No matter the policy contours, a clearly articulated path that integrates allies’ needs and capabilities will be an essential bulwark against the inevitable Chinese objections. Such planning is more important because Chinese complaints about missile defense seem primarily aimed at preserving Beijing’s coercive leverage against its neighbors. This tension is unavoidable, since even the more limited North Korean threat will require more effort and capability than that currently fielded today.
In sum, five lines of effort might be a useful guide to shape future Asia-Pacific missile defense policy:
- Prioritize building allied missile defense capacity, including through the purchase of systems currently available, cooperation to develop indigenous capability, the improvement of export control limitations on missile defense sales, and coordinated transnational acquisition to reduce manufacturing costs.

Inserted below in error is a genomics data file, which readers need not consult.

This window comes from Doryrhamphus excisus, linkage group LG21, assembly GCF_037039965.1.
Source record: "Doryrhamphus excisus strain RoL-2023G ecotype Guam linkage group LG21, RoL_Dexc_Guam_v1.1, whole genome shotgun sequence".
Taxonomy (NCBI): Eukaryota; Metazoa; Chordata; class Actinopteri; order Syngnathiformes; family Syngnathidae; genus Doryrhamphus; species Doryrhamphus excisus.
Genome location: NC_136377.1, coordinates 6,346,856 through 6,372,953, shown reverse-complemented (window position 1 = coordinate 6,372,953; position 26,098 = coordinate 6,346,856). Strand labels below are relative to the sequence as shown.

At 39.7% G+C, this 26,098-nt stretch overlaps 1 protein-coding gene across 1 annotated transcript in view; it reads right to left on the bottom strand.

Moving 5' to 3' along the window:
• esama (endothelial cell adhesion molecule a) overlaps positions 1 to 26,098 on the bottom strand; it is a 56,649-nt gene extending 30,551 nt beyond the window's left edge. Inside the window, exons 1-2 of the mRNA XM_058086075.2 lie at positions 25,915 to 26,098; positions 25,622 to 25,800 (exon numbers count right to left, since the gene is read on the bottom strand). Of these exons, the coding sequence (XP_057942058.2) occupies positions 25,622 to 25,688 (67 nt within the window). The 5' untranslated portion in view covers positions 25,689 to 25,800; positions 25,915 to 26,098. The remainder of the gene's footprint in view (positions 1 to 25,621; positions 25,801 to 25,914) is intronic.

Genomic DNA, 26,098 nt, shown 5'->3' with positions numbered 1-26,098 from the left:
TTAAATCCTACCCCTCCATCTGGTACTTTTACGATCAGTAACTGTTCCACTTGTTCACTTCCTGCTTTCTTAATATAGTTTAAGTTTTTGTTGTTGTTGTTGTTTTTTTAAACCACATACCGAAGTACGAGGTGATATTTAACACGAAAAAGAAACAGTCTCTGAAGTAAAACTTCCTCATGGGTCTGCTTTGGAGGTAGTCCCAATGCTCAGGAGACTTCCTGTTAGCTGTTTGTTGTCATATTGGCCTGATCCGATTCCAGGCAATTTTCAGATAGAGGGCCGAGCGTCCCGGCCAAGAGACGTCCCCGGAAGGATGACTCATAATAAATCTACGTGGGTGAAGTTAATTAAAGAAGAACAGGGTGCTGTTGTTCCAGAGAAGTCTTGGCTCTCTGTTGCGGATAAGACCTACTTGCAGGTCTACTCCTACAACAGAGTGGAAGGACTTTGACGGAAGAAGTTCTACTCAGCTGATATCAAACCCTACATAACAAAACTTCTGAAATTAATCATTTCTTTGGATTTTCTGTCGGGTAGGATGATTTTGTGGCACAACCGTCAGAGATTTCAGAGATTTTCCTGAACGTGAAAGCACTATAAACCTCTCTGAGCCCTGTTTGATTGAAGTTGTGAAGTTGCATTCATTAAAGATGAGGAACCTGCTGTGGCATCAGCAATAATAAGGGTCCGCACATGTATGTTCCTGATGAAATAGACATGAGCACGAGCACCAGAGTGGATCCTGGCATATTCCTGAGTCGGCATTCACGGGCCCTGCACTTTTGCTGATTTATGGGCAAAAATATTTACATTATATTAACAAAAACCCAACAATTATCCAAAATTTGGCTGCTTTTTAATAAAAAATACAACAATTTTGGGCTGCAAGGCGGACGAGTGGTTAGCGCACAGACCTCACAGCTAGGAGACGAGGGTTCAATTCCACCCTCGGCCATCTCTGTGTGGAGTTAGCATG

- Pursue more flexible, modular, and adaptable launch systems and concepts of operation to permit lower cost deployments, such as with multiple kinds of interceptor in a single launcher, a kind of “layered defense in a box.”
- Increase U.S. and allied strike forces, and the overall integration of offense and defensive means to defeat missiles both left- and right-of-launch. Combined exercises like Pacific Dragon should be continued and expanded, to included test-intercepts of target missiles while integrating multiple assets of different countries.
- Fund the U.S. Army’s stated requirement of nine THAAD batteries to increase global operational flexibility and capacity, evaluate the need for further capacity, and develop an extended range THAAD interceptor, pursue new ways to increase the effective deployed levels of Patriot defenses, and continue to expand the number of Aegis BMD ships to more closely approximate combatant commander demand.
- Develop and deploy a space-sensor layer, which will enhance all aspects of the BMDS and increase the defended area and lethality of both regional and homeland missile defenses.